Based on these results, the estimated tolerated dose for mice is at least 100 mg of formulation containing 10% of paclitaxel or 500 mg/kg.
Histopathological evaluation indicated that in the 3 groups in which paclitaxel loaded formulation was added to the polymer, the degree of inflammation was generally not higher than the control group, suggesting no adverse reaction upon application of the combined therapeutic modality. No evidence of any active inflammatory reaction or tissue irritation extending beyond the local capsule was noted. The local tissue reaction typically consisted of thin enveloping capsule, interpreted as scarring reaction, occasionally associated with minimal to mild presence of inner amorphous, perhaps necrotic material. No evidence of granulomatous foreign-body, or lymphoid cell aggregation was noted, indicating well tolerability, including lack of immunological stimulation.
Ricinoleic acid oligomers of 2 to 10 monomer units were prepared by melt condensation of purified ricinoleic acid as follows: chromatography purified ricinoleic acid (98% pure, 10 g) was dissolved in 50 ml toluene and refluxed for 2 hours. Toluene was evaporated to dryness and the residue was melt polymerized under vacuum for 4 hours to form a viscous oil having a molecular weight of 1,800. This oligomer was incorporated into poly(sebacic acid), Mw=45,000 by a transesterification reaction and repolymerization with acetic anhydride. The polymers composed of 70% w/w ricinoleic acid oligomers were liquid at room temperature. Alternatively, ricinoleic acid oligomers were prepared from the melt condensation of the cyclic lactone of ricinoleic acid.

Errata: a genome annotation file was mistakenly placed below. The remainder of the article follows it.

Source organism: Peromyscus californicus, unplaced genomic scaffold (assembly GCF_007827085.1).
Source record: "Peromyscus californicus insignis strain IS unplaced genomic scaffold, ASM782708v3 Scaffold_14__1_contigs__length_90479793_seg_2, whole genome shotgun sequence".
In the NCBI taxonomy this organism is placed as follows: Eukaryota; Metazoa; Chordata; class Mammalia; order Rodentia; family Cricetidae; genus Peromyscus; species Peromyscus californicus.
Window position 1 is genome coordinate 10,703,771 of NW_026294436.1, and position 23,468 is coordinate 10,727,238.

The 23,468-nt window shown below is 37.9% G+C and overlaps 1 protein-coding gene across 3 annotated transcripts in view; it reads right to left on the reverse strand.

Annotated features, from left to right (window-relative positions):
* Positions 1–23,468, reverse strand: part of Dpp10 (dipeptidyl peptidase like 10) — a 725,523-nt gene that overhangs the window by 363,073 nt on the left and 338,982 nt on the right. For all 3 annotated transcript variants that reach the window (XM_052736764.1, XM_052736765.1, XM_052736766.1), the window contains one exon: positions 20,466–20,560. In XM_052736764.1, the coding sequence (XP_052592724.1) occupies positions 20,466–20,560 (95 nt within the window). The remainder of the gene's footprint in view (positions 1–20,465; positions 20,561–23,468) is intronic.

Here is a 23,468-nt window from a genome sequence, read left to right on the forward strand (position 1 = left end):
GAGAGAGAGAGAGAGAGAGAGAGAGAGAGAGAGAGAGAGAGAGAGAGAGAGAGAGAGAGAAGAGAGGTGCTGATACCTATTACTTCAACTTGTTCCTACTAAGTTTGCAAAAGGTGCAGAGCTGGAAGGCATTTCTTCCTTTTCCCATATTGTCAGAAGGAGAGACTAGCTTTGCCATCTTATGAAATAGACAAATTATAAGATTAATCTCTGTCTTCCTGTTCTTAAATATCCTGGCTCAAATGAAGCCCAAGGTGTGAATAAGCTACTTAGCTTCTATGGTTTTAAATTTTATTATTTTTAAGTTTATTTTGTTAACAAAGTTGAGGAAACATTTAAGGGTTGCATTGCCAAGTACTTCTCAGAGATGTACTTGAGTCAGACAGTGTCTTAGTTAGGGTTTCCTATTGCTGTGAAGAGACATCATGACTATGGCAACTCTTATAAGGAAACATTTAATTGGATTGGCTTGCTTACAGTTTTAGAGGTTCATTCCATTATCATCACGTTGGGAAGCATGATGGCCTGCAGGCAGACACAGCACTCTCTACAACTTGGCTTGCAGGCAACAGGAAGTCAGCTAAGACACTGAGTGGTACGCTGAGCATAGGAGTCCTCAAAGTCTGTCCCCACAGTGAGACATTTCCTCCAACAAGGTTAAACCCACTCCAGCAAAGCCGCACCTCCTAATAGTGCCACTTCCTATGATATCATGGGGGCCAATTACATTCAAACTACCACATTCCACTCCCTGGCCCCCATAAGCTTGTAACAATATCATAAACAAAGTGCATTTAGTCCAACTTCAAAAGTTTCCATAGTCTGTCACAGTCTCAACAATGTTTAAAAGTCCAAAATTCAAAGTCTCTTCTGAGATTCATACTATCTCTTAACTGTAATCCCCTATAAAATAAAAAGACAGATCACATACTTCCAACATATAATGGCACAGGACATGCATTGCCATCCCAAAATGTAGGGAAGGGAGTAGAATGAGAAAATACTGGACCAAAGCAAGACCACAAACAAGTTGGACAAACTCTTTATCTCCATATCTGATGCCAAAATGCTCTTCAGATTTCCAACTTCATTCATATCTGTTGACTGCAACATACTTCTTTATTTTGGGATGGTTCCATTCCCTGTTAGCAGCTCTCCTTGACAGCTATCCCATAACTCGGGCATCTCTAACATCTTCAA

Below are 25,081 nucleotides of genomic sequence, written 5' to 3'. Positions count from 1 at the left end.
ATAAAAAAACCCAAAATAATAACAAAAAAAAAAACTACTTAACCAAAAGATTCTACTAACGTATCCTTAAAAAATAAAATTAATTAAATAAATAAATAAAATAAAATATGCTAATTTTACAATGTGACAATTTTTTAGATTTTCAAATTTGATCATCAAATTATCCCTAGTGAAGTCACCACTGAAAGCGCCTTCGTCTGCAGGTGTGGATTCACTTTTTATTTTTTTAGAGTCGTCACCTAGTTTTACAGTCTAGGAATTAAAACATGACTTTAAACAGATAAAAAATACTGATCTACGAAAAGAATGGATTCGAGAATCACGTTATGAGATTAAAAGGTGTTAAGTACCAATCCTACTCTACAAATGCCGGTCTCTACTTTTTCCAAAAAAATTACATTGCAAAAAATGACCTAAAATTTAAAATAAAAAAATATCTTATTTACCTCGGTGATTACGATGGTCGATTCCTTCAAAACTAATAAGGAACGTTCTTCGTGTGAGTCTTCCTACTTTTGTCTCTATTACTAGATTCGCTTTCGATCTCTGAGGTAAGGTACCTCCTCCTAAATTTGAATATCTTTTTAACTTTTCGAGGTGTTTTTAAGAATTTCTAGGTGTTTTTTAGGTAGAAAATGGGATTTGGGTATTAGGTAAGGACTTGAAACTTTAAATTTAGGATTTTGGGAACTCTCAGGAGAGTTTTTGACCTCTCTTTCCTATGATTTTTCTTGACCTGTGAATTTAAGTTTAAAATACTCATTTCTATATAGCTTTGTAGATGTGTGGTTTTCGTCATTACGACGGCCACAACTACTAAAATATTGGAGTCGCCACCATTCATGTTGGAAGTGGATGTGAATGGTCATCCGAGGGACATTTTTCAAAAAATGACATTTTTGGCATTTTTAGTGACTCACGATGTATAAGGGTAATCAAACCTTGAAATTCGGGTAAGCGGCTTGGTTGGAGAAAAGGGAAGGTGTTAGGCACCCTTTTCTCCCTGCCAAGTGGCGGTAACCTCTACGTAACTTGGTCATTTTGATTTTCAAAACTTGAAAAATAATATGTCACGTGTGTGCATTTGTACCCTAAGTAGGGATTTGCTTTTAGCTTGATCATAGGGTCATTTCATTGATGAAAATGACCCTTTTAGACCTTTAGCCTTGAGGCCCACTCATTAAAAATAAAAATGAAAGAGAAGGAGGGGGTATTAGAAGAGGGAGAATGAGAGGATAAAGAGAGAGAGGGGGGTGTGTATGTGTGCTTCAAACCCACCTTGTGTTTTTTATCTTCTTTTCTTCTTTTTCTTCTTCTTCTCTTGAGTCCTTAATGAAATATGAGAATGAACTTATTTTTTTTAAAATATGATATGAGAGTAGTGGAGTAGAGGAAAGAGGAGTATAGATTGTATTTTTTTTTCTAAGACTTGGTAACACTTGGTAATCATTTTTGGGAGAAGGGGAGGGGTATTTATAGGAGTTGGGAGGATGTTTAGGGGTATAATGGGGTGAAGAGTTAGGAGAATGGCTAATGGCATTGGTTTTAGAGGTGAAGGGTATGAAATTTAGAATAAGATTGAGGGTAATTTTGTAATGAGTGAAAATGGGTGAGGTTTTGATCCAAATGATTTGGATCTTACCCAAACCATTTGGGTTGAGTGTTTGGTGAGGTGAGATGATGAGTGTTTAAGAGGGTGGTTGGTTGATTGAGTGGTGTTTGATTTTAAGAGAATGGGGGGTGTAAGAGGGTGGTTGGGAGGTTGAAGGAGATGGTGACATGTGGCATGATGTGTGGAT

Anticancer drugs, paclitaxel, 5-FU, MTX, cisplatin and carboplatin, were incorporated into the polymer to form pasty injectable formulations. The release of drugs from these polymers was in general slower than the release obtained from the ricinoleic acid based poly(ester-anhydride) under similar conditions. Other therapeutic agents active in treating solid tumors, including peptides, proteins, oligonucleotides, polynucleotides and plasmids, have also been released from the polymer formulations. These macromolecular agents are incorporated in the polymer by direct mixing or first interact these active agents with polycations and stabilizing agents prior to incorporation in the polymer.